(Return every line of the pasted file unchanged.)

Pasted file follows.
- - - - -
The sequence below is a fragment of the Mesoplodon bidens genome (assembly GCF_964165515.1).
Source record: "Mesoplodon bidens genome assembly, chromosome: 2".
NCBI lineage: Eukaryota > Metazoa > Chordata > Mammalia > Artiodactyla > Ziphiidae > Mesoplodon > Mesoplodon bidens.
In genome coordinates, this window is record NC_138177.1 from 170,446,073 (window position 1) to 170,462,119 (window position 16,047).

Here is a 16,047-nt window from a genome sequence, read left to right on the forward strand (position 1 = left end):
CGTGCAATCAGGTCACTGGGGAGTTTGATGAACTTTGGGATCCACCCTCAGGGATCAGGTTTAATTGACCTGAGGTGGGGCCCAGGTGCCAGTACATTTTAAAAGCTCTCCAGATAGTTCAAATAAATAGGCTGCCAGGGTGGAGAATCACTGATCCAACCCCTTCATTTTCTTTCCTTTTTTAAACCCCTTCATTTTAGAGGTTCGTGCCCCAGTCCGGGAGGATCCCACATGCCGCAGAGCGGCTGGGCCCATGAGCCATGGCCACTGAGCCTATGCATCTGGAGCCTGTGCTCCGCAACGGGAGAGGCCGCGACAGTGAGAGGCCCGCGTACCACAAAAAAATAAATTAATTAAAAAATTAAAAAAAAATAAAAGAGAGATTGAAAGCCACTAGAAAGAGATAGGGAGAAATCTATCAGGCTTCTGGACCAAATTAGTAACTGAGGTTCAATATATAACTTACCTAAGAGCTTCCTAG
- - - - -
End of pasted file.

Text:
The sequence below is a fragment of the Mesoplodon bidens genome (assembly GCF_964165515.1).
Source record: "Mesoplodon bidens genome assembly, chromosome: 2".
NCBI lineage: Eukaryota > Metazoa > Chordata > Mammalia > Artiodactyla > Ziphiidae > Mesoplodon > Mesoplodon bidens.
In genome coordinates, this window is record NC_138177.1 from 170,446,073 (window position 1) to 170,462,119 (window position 16,047).

Here is a 16,047-nt window from a genome sequence, read left to right on the forward strand (position 1 = left end):
CGTGCAATCAGGTCACTGGGGAGTTTGATGAACTTTGGGATCCACCCTCAGGGATCAGGTTTAATTGACCTGAGGTGGGGCCCAGGTGCCAGTACATTTTAAAAGCTCTCCAGATAGTTCAAATAAATAGGCTGCCAGGGTGGAGAATCACTGATCCAACCCCTTCATTTTCTTTCCTTTTTTAAACCCCTTCATTTTAGAGGTTCGTGCCCCAGTCCGGGAGGATCCCACATGCCGCAGAGCGGCTGGGCCCATGAGCCATGGCCACTGAGCCTATGCATCTGGAGCCTGTGCTCCGCAACGGGAGAGGCCGCGACAGTGAGAGGCCCGCGTACCACAAAAAAATAAATTAATTAAAAAATTAAAAAAAAATAAAAGAGAGATTGAAAGCCACTAGAAAGAGATAGGGAGAAATCTATCAGGCTTCTGGACCAAATTAGTAACTGAGGTTCAATATATAACTTACCTAAGAGCTTCCTAG